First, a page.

The different blades on your spiralizer aren’t just a gimmick – they’re often the key to getting real variety with the foods you’re spiralizing. Although the blades often have different names from product to product, the choice usually refers to how wide or thick the noodle is.
You'll usually get thin and thick noodle blades, or a noodle and ribbon blade. Some spiralizers name the blades after the kind of pasta they are trying to imitate, such as pappardelle, linguine or spaghetti.
Thin carrot or cucumber ribbons can work well in an Asian salad, while butternut squash is a good tagliatelle substitute. Courgetti works well as a thick noodle, but you can experiment with the different thicknesses to see what you prefer.
Look for spiralizers that score highly for their instruction manuals if you want clear guidance.
2. Use different foods in your spiralizer
We use different fruit and vegetables in our tests to reflect how you use your spiralizer, but you can also look at the scores to get ideas for your own dishes. Instead of courgetti every time, why not try making apple crisps or thin slices for a tarte tatin? Spiralized beetroot can really brighten up a salad dish, and you can make your own sweet potato curly fries or use shredded carrot for sauces and coleslaw.
Check the scores for different foods on our reviews to find a spiralizer that works well across all the fruit and veg we tested to ensure it's versatile enough to handle a range of different ingredients.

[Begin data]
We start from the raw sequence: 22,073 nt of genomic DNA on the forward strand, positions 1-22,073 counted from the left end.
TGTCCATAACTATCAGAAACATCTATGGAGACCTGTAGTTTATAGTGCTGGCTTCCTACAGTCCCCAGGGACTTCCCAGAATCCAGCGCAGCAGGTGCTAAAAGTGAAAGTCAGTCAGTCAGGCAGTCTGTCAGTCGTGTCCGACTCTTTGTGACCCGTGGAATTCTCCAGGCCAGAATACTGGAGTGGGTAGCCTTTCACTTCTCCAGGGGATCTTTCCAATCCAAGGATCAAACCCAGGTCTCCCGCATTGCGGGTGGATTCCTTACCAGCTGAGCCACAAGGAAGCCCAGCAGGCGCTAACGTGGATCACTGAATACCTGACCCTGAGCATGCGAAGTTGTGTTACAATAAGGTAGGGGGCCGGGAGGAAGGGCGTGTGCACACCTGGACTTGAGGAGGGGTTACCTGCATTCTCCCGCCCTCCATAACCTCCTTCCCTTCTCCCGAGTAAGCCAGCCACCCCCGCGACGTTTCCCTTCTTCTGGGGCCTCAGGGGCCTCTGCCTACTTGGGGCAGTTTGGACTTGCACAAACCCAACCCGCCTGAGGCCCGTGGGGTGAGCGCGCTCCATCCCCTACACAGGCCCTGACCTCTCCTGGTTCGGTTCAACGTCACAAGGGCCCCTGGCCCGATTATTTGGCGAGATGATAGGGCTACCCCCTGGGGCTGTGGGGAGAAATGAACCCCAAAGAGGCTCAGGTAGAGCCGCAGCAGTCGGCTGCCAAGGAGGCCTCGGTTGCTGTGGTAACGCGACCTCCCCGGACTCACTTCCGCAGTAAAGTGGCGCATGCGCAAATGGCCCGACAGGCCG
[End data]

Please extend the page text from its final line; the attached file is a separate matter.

3. Don't waste the core
One of the main worries for using a spiralizer is waste, as often food gets stuck on the blades and a stump or core that can’t be spiralized is left over with some models.
To reduce the wastage, why not save your core? The extra tasty bits of fruit and veg can be chopped up and incorporated into whatever dish you’re making with your spiralizer. If you want to save it for later, you can cube the food and store in the fridge (for up to four days) or freezer. Add to stocks, soups and smoothies – or eat with a dip for a healthy snack.
If you want the maximum spirals for your money, check our test scores for each model. Our food-wastage rating flags the models that have minimal unspiralized leftovers, so you don't have to deal with stray lumps of veg.
Find out more about how we test spiralizers.